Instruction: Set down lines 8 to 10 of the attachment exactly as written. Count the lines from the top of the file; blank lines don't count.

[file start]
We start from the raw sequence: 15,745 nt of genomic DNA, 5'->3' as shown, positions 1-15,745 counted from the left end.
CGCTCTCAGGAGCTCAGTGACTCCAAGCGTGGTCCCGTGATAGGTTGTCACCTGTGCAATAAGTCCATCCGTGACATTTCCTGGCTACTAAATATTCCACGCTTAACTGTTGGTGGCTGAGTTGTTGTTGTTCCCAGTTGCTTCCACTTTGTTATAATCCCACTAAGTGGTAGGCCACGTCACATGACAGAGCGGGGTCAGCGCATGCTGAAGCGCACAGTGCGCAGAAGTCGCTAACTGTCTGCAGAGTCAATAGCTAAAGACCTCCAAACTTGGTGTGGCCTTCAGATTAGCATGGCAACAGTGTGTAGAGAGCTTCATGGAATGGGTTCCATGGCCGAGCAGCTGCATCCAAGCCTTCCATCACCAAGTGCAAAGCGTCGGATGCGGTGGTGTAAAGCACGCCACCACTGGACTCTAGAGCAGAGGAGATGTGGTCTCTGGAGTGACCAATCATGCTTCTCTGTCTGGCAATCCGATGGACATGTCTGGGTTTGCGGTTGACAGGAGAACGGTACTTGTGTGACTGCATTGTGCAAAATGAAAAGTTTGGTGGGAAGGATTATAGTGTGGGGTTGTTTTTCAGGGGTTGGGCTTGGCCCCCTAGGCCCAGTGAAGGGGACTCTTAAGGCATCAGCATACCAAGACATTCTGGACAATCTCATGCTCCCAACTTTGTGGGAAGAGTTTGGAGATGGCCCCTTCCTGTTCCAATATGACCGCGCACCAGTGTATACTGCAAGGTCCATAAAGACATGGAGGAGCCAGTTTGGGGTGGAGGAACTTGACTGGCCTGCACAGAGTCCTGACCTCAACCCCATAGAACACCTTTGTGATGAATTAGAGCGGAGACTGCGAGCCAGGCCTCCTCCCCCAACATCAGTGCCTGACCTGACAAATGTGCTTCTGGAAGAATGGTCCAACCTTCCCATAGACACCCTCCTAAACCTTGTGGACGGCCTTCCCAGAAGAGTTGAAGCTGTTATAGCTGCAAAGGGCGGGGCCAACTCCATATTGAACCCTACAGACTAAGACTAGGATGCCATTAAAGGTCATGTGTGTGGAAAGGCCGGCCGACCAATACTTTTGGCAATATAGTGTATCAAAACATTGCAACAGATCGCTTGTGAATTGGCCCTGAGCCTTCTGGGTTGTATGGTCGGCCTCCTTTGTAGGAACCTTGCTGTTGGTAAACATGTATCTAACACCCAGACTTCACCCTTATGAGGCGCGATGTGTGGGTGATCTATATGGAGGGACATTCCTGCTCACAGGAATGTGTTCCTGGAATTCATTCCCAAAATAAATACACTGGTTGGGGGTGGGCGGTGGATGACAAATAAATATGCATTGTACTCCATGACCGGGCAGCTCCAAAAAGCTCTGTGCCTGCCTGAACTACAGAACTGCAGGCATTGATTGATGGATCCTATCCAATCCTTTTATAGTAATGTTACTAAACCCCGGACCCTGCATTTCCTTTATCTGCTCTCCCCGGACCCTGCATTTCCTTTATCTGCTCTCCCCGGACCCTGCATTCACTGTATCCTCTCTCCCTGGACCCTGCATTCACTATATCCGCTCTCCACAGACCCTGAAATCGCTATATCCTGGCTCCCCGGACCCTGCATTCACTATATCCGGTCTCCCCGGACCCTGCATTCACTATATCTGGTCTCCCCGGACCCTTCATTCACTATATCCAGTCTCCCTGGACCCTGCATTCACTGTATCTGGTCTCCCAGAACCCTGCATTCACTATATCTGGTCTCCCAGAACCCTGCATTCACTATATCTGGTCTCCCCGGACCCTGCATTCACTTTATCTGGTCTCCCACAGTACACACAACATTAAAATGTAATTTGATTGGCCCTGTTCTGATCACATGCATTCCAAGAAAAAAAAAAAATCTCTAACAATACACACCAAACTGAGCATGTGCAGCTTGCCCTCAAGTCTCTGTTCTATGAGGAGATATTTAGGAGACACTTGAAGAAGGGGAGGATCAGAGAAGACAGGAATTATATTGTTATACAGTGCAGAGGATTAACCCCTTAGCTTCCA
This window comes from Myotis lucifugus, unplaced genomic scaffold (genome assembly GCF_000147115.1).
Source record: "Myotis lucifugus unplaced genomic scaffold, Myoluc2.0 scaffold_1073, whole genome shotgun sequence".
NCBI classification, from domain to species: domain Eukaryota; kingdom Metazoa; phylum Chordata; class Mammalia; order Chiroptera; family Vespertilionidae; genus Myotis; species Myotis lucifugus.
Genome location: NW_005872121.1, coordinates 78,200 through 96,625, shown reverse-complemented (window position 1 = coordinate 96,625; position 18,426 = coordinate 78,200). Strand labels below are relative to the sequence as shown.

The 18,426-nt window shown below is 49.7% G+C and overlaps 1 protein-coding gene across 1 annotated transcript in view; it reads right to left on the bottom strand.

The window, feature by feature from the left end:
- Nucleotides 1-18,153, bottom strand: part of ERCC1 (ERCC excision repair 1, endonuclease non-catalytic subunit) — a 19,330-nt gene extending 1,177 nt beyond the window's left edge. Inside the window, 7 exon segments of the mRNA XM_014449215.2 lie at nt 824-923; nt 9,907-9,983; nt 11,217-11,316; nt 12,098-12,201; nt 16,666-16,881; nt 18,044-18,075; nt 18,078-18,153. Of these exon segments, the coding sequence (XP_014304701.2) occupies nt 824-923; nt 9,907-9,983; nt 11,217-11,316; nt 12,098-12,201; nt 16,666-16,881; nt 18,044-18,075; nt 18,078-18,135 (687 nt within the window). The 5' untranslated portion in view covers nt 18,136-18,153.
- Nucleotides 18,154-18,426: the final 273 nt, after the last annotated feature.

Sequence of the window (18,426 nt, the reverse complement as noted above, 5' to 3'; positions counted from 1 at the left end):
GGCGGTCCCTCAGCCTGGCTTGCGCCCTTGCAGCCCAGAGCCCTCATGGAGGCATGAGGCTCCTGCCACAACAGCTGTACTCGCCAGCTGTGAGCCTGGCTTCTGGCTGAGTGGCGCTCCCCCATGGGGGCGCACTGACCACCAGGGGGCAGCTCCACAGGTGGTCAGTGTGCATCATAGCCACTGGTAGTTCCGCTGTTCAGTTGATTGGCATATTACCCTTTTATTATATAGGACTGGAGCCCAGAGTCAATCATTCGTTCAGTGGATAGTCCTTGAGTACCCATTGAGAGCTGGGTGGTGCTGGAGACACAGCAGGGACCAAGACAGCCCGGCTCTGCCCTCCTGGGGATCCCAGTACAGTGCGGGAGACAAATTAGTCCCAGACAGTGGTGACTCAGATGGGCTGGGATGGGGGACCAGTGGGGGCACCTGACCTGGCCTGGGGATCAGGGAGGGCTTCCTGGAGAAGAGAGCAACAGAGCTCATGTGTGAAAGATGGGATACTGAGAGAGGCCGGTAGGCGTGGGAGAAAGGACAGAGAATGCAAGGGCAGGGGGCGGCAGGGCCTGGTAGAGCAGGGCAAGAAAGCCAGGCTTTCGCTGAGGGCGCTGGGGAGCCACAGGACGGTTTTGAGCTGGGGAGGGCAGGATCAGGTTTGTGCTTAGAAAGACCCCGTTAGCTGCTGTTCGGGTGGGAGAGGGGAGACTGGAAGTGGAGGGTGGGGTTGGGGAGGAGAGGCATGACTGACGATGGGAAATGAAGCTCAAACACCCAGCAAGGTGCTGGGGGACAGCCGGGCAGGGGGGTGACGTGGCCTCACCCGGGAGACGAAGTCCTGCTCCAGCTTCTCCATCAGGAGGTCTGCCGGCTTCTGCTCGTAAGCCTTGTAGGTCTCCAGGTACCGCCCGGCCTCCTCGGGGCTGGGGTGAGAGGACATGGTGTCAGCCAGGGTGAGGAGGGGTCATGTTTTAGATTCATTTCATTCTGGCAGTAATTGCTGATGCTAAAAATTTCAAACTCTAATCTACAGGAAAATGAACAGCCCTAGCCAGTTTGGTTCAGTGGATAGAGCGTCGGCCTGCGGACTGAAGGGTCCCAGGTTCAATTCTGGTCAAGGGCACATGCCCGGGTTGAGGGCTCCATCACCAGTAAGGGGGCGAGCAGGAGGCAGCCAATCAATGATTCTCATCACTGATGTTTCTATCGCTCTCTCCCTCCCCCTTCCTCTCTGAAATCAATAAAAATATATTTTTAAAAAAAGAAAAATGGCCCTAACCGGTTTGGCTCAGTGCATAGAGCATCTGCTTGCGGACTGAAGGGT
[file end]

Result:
The window, feature by feature from the left end:
- Nucleotides 1-18,153, bottom strand: part of ERCC1 (ERCC excision repair 1, endonuclease non-catalytic subunit) — a 19,330-nt gene extending 1,177 nt beyond the window's left edge. Inside the window, 7 exon segments of the mRNA XM_014449215.2 lie at nt 824-923; nt 9,907-9,983; nt 11,217-11,316; nt 12,098-12,201; nt 16,666-16,881; nt 18,044-18,075; nt 18,078-18,153. Of these exon segments, the coding sequence (XP_014304701.2) occupies nt 824-923; nt 9,907-9,983; nt 11,217-11,316; nt 12,098-12,201; nt 16,666-16,881; nt 18,044-18,075; nt 18,078-18,135 (687 nt within the window). The 5' untranslated portion in view covers nt 18,136-18,153.
- Nucleotides 18,154-18,426: the final 273 nt, after the last annotated feature.